I don’t do contemporary philosophy so I have no idea how everyone became convinced that the definitive character of the intelligible/ abstract (IA) is being non-causal. Uncharitably, I assumed it was some weird collective madness that would blow over. I still think it will, because the problems with the claim are legion. Here’s a few:
1.) It’s obviously false. The IA causes knowledge and therefore causes anything that knowledge does. Just how far knowledge is causal is an open question, but it falls somewhere between causing some human actions to causing all events in the universe.
The IA causes science, indignation, insight, revolutionary ideals, making recipes, etc. as a formal cause or as a material component in a larger system. I take it as obviously false to say that this is not bona fide causality, but even if one restricts “causality” to mean “agency” there are still problems like:
2.) The IA is not a logical predicate in spiritual agents and so has real agency. God is his divinity, an angel is his own species, and at the height of human existence the distinction between the purely formal and the individual breaks down. My IA are both wholly mine and yet the same as the ones you know. When Aristotle speaks of the making intellect at the height if human personality he is forced to speak of as that which is purely individual (since it is a part of the individual soul) and yet generative of a world common to all human persons, past and future. The Averhoists were not entirely wrong in arguing for a single agent intellect for all persons – the agent intellect as a real purely formal character even if it is not formal in every way an angel or divinity is, and this purely formal character makes it communicable to all persons, past and future. But St. Thomas’s insight was the more crucial one – the formal character of the agent intellect is essential to the dignity of the person.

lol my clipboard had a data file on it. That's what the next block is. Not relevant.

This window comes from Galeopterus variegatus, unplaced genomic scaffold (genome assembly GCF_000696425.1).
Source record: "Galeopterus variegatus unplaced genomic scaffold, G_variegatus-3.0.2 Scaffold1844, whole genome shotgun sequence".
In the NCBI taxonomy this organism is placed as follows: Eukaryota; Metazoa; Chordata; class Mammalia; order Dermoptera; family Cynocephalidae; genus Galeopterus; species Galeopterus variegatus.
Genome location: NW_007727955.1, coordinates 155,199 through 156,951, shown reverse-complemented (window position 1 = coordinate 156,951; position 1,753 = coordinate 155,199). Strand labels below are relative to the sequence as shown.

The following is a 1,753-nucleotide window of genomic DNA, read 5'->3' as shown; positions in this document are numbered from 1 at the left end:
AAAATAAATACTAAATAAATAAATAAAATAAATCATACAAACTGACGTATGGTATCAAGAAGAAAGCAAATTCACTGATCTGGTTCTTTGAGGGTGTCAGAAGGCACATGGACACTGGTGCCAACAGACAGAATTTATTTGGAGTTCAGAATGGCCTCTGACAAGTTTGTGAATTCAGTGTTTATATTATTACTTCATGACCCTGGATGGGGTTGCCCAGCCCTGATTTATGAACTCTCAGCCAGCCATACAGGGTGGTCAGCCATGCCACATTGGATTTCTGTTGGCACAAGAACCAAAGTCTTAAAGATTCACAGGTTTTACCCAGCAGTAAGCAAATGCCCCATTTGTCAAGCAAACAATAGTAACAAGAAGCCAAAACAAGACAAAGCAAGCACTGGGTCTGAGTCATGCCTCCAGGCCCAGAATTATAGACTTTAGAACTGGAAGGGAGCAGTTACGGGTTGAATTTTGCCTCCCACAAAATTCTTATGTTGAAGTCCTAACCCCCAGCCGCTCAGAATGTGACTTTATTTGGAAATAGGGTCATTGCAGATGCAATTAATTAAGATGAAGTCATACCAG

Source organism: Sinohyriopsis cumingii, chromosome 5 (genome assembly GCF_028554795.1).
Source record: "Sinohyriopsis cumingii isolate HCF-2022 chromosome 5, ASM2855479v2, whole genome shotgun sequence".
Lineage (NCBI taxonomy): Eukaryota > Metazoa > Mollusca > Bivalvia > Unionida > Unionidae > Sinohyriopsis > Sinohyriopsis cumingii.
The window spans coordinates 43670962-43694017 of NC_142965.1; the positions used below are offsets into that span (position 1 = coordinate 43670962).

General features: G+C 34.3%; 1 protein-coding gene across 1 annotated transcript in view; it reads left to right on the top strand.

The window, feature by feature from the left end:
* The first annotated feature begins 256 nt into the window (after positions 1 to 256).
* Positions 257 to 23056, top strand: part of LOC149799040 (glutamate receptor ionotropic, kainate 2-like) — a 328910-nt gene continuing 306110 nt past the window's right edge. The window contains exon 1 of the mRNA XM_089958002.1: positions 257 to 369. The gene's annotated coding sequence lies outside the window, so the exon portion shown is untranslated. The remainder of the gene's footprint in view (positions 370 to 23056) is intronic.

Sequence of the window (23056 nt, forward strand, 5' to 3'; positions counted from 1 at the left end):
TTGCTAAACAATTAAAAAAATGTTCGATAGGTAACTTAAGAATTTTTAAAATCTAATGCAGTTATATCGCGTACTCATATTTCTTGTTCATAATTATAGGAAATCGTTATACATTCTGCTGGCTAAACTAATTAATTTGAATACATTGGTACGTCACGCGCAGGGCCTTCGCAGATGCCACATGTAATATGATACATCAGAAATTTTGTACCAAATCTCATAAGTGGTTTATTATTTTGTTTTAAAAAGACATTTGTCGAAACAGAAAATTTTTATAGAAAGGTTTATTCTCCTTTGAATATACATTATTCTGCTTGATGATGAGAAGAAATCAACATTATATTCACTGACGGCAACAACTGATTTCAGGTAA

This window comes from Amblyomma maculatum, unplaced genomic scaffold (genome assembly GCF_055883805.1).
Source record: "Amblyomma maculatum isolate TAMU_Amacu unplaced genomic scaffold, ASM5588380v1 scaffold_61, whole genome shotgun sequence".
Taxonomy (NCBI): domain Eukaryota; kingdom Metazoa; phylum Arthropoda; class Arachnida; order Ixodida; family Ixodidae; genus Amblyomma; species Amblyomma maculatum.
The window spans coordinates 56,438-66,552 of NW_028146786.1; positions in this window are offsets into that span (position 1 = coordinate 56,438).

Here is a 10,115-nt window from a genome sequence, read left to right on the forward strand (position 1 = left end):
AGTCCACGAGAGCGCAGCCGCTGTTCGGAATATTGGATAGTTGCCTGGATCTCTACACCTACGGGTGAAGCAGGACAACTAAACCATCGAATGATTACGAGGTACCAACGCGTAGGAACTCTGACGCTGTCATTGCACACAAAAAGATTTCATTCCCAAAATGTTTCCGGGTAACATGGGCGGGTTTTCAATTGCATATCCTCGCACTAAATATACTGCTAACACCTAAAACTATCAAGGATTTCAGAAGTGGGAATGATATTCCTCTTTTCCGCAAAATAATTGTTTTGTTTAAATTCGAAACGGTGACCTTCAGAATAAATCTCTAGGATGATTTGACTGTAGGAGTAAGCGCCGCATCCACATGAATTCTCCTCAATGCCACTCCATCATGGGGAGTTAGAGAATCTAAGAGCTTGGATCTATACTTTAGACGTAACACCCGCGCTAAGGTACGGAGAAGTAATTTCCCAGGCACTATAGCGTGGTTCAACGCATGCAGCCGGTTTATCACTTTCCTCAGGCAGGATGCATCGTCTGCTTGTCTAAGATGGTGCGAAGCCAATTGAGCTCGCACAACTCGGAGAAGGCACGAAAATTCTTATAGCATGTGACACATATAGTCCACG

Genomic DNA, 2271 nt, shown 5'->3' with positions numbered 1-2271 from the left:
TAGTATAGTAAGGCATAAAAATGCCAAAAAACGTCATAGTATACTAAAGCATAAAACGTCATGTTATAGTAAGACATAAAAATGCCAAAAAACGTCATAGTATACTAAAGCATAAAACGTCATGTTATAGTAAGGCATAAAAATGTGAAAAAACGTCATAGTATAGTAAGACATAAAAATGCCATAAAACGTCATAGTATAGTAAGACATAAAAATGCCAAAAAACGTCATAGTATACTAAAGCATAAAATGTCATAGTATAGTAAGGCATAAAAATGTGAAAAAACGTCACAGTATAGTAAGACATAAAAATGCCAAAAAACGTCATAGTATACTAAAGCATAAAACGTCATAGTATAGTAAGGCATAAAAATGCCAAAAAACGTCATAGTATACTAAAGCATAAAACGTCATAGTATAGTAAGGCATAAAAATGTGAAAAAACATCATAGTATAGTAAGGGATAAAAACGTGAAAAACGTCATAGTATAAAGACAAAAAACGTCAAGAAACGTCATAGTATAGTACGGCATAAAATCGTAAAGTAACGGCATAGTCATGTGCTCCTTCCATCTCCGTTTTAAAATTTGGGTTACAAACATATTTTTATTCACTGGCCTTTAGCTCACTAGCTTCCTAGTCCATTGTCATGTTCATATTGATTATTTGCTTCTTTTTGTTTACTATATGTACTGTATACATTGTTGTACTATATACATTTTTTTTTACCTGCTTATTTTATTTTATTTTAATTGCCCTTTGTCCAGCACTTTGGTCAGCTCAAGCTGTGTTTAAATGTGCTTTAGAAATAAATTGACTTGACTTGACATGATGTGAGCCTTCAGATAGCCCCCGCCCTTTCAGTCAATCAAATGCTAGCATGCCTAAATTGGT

But back to some more down to earth problems like
3.) The claim is anti-teleological. All teloi have intentional existence and so arise from intellect either immediately or by participation. In teleological or axiological accounts, the goal is not just a cause but what most of all deserves to be called the cause. When teleology or axiology is in play, it would be truer to say that the IA is the most causal.
4.) It’s against even the broadest and most general elements of the Platonic tradition. Plato himself clearly thinks that the IA is the most causal of all things – Socrates’s speech in the development of his ideas of causality at the end of Phaedo tells of rejecting any account of causality that doesn’t trace it back to the IA. But even the broadest and loosest account of the Platonic tradition (From the Augustinians to Malebranche to Galileo and Newton to Carl Jung) posits the causal supremacy of the IA, whether through the eternity of the ideas or the mathematical-abstract character of the truly real or the positing of governing archetypes.
I am pressed for time and have to stop here, but there’s a good deal more to say…